Timber Timbre – Timber Timbre

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Equal parts folk and blues Timber Timbre have crafted an eerie, haunting and downright creepy record with this, their third foray into long players. The album draws influences from all over the place while still making a unique and engrossing sound as atmospherics and mood take centre stage and emphasis is placed on the beauty of simplicity rather than all out grandiosity.

The self titled album kicks off with Demon Host, a wistful ballad with subdued vocals (the vocals are subdued throughout, but they are potent in a nice way), soft acoustic guitar playing and the trademark reverb drenched sound that makes this album just scream darkness and mystery. A catchy vocal hook ensues as you find yourself becoming emersed in the song.

Virtually every song gives complexity a cold shoulder and relies on simple and extremely effective one, two punches to create high emotion and tension in every sense of the words. This is so wonderfully demonstrated in the subtle and haunting background vocals provided by Bruce Peninsula that linger in the air like ghosts in an old barn at night – almost as if the paranormal is seeping into your mind one song after the other. It is truly quite exquisite.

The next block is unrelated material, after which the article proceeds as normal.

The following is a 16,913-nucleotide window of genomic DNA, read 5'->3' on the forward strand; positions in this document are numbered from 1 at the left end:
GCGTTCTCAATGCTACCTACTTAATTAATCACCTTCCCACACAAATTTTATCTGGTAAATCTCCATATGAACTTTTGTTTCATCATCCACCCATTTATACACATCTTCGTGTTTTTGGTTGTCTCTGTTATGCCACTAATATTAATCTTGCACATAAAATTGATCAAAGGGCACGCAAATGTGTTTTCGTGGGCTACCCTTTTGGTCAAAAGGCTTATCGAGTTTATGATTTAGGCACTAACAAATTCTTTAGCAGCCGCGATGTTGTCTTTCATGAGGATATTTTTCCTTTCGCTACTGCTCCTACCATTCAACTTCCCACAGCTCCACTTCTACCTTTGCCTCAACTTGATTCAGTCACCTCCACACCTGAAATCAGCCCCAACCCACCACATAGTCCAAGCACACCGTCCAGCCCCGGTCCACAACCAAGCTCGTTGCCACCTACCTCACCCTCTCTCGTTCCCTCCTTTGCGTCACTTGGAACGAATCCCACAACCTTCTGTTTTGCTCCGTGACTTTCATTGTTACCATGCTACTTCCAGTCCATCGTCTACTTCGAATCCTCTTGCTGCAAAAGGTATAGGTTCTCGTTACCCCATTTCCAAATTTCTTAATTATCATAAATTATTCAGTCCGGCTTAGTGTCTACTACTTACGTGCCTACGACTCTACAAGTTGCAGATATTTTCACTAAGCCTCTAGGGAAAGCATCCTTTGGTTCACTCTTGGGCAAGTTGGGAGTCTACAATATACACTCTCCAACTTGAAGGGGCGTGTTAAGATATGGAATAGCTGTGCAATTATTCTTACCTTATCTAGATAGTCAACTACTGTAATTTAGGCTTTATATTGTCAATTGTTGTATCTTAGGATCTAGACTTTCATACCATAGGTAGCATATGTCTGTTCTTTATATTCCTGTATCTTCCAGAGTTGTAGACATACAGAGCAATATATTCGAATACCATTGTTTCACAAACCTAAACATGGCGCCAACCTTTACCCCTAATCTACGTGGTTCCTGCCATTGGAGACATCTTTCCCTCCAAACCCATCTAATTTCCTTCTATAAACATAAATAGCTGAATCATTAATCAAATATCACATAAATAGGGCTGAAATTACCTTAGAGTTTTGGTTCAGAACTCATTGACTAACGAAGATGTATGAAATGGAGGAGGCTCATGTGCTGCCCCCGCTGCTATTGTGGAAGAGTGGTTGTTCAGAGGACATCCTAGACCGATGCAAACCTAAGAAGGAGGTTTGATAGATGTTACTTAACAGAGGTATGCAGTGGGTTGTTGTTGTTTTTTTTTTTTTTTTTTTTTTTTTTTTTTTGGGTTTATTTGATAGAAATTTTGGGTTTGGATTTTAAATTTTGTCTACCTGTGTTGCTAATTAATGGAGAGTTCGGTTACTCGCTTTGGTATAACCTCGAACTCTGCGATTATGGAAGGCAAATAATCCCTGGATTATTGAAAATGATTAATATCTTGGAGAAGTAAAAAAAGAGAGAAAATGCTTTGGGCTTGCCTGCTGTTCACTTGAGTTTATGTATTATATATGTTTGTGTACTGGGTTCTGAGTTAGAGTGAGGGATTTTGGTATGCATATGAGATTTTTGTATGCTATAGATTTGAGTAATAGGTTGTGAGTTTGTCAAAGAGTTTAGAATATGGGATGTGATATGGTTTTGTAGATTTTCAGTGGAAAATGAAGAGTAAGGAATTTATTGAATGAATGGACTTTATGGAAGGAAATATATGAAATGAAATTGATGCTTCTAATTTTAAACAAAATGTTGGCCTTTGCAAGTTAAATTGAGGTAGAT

The ballad We’ll Find Out holds a theme of execution and once again makes use of the haunting backing vocals which would be so beautiful if they weren’t so eerie. While the essentially classic blues number Trouble Comes Knocking is drench in heavy reverb and southern jam feelings that play out till the last few seconds of the 6 minute long song.

This album really just has to be heard to be believed, while the denoumont isn’t the focus of the songs the beauty in small things like double drum beats before a vocal chorus or a chime in the background plugging away instantly tug the heart and capture the attention like nothing before. I’ve heard some people call this haunt-folk, and I couldn’t agree more.

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